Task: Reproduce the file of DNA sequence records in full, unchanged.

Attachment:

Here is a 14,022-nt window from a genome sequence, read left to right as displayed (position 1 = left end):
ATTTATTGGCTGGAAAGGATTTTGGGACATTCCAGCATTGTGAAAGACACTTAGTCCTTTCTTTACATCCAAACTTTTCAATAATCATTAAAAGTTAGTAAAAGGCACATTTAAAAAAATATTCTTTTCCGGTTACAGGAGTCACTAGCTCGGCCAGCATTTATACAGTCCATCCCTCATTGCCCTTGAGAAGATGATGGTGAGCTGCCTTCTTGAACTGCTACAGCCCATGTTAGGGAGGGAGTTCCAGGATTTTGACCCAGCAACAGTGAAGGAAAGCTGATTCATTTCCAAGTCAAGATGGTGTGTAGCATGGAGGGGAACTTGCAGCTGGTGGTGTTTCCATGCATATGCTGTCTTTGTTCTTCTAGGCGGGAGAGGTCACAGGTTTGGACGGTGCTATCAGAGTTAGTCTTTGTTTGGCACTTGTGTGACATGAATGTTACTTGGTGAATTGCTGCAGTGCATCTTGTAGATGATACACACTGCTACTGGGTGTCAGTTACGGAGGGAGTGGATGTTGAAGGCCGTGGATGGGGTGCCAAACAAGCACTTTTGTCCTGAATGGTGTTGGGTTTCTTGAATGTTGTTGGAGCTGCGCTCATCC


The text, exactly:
Here is a 14,022-nt window from a genome sequence, read left to right as displayed (position 1 = left end):
ATTTATTGGCTGGAAAGGATTTTGGGACATTCCAGCATTGTGAAAGACACTTAGTCCTTTCTTTACATCCAAACTTTTCAATAATCATTAAAAGTTAGTAAAAGGCACATTTAAAAAAATATTCTTTTCCGGTTACAGGAGTCACTAGCTCGGCCAGCATTTATACAGTCCATCCCTCATTGCCCTTGAGAAGATGATGGTGAGCTGCCTTCTTGAACTGCTACAGCCCATGTTAGGGAGGGAGTTCCAGGATTTTGACCCAGCAACAGTGAAGGAAAGCTGATTCATTTCCAAGTCAAGATGGTGTGTAGCATGGAGGGGAACTTGCAGCTGGTGGTGTTTCCATGCATATGCTGTCTTTGTTCTTCTAGGCGGGAGAGGTCACAGGTTTGGACGGTGCTATCAGAGTTAGTCTTTGTTTGGCACTTGTGTGACATGAATGTTACTTGGTGAATTGCTGCAGTGCATCTTGTAGATGATACACACTGCTACTGGGTGTCAGTTACGGAGGGAGTGGATGTTGAAGGCCGTGGATGGGGTGCCAAACAAGCACTTTTGTCCTGAATGGTGTTGGGTTTCTTGAATGTTGTTGGAGCTGCGCTCATCC